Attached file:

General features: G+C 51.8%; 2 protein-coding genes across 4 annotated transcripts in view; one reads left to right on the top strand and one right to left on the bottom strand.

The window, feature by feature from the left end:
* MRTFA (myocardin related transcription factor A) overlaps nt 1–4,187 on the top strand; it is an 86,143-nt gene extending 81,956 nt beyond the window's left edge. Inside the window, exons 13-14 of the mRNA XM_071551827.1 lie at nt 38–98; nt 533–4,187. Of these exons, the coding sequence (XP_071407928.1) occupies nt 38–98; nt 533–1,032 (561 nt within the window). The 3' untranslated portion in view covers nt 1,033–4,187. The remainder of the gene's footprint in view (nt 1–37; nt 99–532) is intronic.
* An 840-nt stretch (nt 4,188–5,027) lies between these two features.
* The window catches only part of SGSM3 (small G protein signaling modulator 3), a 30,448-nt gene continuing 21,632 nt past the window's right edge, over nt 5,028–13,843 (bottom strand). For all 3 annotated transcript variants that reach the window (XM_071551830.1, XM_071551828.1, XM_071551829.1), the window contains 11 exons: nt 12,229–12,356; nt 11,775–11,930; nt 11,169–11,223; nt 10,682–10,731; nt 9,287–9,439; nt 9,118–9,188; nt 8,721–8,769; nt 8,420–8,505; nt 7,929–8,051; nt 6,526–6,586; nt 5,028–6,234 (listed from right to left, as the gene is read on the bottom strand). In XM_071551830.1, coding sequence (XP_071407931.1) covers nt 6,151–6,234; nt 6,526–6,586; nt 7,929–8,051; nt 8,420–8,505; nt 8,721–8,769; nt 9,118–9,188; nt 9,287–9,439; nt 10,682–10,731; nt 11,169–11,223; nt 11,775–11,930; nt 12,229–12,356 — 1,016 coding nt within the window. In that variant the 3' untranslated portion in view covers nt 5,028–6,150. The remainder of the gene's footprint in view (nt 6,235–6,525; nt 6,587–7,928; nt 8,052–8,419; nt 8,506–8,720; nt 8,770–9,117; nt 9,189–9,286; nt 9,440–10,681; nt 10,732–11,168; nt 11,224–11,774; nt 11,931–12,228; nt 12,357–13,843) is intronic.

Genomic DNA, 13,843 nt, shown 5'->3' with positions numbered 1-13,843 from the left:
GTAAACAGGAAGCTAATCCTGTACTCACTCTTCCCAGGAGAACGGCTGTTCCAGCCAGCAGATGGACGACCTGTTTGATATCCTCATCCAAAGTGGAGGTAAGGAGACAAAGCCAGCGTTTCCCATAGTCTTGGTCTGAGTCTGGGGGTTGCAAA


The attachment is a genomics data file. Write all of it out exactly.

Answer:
General features: G+C 51.8%; 2 protein-coding genes across 4 annotated transcripts in view; one reads left to right on the top strand and one right to left on the bottom strand.

The window, feature by feature from the left end:
* MRTFA (myocardin related transcription factor A) overlaps nt 1–4,187 on the top strand; it is an 86,143-nt gene extending 81,956 nt beyond the window's left edge. Inside the window, exons 13-14 of the mRNA XM_071551827.1 lie at nt 38–98; nt 533–4,187. Of these exons, the coding sequence (XP_071407928.1) occupies nt 38–98; nt 533–1,032 (561 nt within the window). The 3' untranslated portion in view covers nt 1,033–4,187. The remainder of the gene's footprint in view (nt 1–37; nt 99–532) is intronic.
* An 840-nt stretch (nt 4,188–5,027) lies between these two features.
* The window catches only part of SGSM3 (small G protein signaling modulator 3), a 30,448-nt gene continuing 21,632 nt past the window's right edge, over nt 5,028–13,843 (bottom strand). For all 3 annotated transcript variants that reach the window (XM_071551830.1, XM_071551828.1, XM_071551829.1), the window contains 11 exons: nt 12,229–12,356; nt 11,775–11,930; nt 11,169–11,223; nt 10,682–10,731; nt 9,287–9,439; nt 9,118–9,188; nt 8,721–8,769; nt 8,420–8,505; nt 7,929–8,051; nt 6,526–6,586; nt 5,028–6,234 (listed from right to left, as the gene is read on the bottom strand). In XM_071551830.1, coding sequence (XP_071407931.1) covers nt 6,151–6,234; nt 6,526–6,586; nt 7,929–8,051; nt 8,420–8,505; nt 8,721–8,769; nt 9,118–9,188; nt 9,287–9,439; nt 10,682–10,731; nt 11,169–11,223; nt 11,775–11,930; nt 12,229–12,356 — 1,016 coding nt within the window. In that variant the 3' untranslated portion in view covers nt 5,028–6,150. The remainder of the gene's footprint in view (nt 6,235–6,525; nt 6,587–7,928; nt 8,052–8,419; nt 8,506–8,720; nt 8,770–9,117; nt 9,189–9,286; nt 9,440–10,681; nt 10,732–11,168; nt 11,224–11,774; nt 11,931–12,228; nt 12,357–13,843) is intronic.

Genomic DNA, 13,843 nt, shown 5'->3' with positions numbered 1-13,843 from the left:
GTAAACAGGAAGCTAATCCTGTACTCACTCTTCCCAGGAGAACGGCTGTTCCAGCCAGCAGATGGACGACCTGTTTGATATCCTCATCCAAAGTGGAGGTAAGGAGACAAAGCCAGCGTTTCCCATAGTCTTGGTCTGAGTCTGGGGGTTGCAAA